The paper highlights the efforts made by women from the mountains to save the Ganga river from hydroelectric dams by discussing the findings of an ethnographic research done from 2007 to 2010 on womens engagement in this movement. The study finds that although men take up leadership roles,  women often form the base or the backbone of participation in meetings and rallies. However, inspite of their extensive contributions, women's  perspectives are often not reflected and represented in developmental concerns, which impacts the ability of policy makers to respond to their demands.

The paper acknowledges the close involvement of women in the movement through their locations at different geographical and social peripheries and argues for a more gender sensitive and critical reflection in social movement campaigns and decision-making processes for gender-inclusive and sustainable developmental outcomes.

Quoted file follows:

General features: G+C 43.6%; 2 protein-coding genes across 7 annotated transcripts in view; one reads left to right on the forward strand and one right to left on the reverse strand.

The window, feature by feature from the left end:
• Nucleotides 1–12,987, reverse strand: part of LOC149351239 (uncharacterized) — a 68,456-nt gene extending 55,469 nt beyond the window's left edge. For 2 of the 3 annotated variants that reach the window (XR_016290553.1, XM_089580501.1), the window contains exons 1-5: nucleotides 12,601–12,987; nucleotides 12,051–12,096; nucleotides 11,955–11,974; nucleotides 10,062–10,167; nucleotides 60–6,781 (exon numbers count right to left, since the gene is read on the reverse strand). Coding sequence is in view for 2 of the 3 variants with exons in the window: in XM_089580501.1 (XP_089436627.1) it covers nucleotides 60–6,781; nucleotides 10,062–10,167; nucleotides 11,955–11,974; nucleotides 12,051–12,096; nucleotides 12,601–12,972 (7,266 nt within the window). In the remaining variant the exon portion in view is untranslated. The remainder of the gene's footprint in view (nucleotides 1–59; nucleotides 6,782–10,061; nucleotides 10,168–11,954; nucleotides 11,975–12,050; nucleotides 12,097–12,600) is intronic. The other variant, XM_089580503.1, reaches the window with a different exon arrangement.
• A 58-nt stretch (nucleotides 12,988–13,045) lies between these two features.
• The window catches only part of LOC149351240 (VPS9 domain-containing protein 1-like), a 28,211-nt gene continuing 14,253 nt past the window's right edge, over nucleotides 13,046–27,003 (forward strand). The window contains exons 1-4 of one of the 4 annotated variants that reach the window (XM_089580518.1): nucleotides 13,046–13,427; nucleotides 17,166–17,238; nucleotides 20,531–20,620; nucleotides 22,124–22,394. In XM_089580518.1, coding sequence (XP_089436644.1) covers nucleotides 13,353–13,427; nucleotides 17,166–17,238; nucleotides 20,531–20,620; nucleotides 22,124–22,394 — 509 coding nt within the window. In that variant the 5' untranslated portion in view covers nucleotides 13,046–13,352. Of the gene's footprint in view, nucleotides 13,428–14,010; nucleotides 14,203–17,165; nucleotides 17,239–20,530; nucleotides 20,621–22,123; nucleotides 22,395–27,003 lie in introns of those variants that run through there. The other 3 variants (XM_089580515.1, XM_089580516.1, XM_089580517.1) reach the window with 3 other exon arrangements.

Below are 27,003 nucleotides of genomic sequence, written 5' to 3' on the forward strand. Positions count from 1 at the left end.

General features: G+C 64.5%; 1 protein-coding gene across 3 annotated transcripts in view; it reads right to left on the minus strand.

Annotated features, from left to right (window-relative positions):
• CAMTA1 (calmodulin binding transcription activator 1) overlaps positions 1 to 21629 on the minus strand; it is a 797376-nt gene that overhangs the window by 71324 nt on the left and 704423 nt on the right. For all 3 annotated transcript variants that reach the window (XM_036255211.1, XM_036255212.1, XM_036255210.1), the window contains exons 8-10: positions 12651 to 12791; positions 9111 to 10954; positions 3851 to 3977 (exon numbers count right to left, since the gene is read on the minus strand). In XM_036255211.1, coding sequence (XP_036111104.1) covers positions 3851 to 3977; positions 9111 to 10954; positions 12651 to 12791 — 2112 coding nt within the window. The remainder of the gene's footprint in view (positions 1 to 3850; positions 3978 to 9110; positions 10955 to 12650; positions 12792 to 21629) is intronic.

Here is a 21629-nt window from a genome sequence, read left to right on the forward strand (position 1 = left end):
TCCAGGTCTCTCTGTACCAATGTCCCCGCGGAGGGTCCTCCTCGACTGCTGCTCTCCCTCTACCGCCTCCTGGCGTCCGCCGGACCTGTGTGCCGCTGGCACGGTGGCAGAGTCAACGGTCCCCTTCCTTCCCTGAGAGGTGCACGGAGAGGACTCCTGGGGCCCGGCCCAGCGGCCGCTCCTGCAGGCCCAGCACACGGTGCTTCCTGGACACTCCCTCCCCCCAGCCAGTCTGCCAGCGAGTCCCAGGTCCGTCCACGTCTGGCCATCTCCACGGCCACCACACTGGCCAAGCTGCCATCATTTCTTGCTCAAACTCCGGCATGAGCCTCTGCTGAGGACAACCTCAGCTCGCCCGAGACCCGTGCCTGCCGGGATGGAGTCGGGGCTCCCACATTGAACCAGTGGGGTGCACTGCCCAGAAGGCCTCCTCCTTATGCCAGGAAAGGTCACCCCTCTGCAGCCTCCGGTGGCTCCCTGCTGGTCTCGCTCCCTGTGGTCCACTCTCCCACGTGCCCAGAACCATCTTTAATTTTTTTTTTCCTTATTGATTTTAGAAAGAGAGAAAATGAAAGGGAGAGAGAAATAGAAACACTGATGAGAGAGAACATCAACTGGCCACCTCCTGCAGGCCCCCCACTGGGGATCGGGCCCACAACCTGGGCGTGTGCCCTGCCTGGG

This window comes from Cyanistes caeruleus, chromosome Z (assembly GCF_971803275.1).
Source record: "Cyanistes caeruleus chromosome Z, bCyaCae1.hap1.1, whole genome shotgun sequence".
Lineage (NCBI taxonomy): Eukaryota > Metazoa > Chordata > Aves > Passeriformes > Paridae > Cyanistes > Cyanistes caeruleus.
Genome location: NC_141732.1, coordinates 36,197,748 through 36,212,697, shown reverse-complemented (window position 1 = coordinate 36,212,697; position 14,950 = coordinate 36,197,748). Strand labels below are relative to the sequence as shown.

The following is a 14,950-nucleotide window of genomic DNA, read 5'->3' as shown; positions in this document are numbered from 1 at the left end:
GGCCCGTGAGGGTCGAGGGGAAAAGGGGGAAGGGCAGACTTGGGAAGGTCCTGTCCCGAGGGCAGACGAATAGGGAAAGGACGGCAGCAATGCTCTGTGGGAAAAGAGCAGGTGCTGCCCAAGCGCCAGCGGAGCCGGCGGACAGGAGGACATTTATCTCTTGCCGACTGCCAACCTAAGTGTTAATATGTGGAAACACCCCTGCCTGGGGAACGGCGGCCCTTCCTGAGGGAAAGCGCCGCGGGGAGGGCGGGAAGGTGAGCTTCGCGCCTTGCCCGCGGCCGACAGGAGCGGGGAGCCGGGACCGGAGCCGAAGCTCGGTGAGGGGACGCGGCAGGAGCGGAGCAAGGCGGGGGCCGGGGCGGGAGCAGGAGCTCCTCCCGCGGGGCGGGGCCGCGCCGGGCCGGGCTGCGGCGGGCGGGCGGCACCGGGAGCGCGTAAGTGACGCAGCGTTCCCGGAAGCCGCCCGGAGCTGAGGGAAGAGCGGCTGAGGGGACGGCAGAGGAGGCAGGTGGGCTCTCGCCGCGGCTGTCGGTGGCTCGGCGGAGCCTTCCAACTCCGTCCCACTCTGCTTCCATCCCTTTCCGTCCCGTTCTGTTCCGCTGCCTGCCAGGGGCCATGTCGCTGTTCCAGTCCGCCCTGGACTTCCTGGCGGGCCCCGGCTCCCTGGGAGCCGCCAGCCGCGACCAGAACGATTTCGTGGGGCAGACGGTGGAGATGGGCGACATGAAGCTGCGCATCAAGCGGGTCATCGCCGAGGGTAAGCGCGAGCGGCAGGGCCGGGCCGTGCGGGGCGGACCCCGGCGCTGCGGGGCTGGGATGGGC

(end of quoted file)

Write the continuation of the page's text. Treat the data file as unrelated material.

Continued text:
Women in positions of power are not always inclusive while taking decisions

The paper Feminist Solidarity? Women's Engagement in Politics and the Implications for Water Management in the Darjeeling Himalaya by Deepa Joshi explores the complex connections between women, water and the underlying politics of water management in the context of regions enduring water challenges.

Many a times, it is assumed that when given control of resources, women are always likely to support policies that give importance to equality, peace and sustainable development and that women have an inherent concern for nature. The paper explores these assumptions in the context of a study conducted among a diverse group of women on how they manage to address the water supply crisis in the region as women in positions of power.

The study finds that most of the women in positions of power are unable or unwilling to address the complexities of water injustices. The assumed camaraderie among women over concerns for the environment is blurred by contextual realities.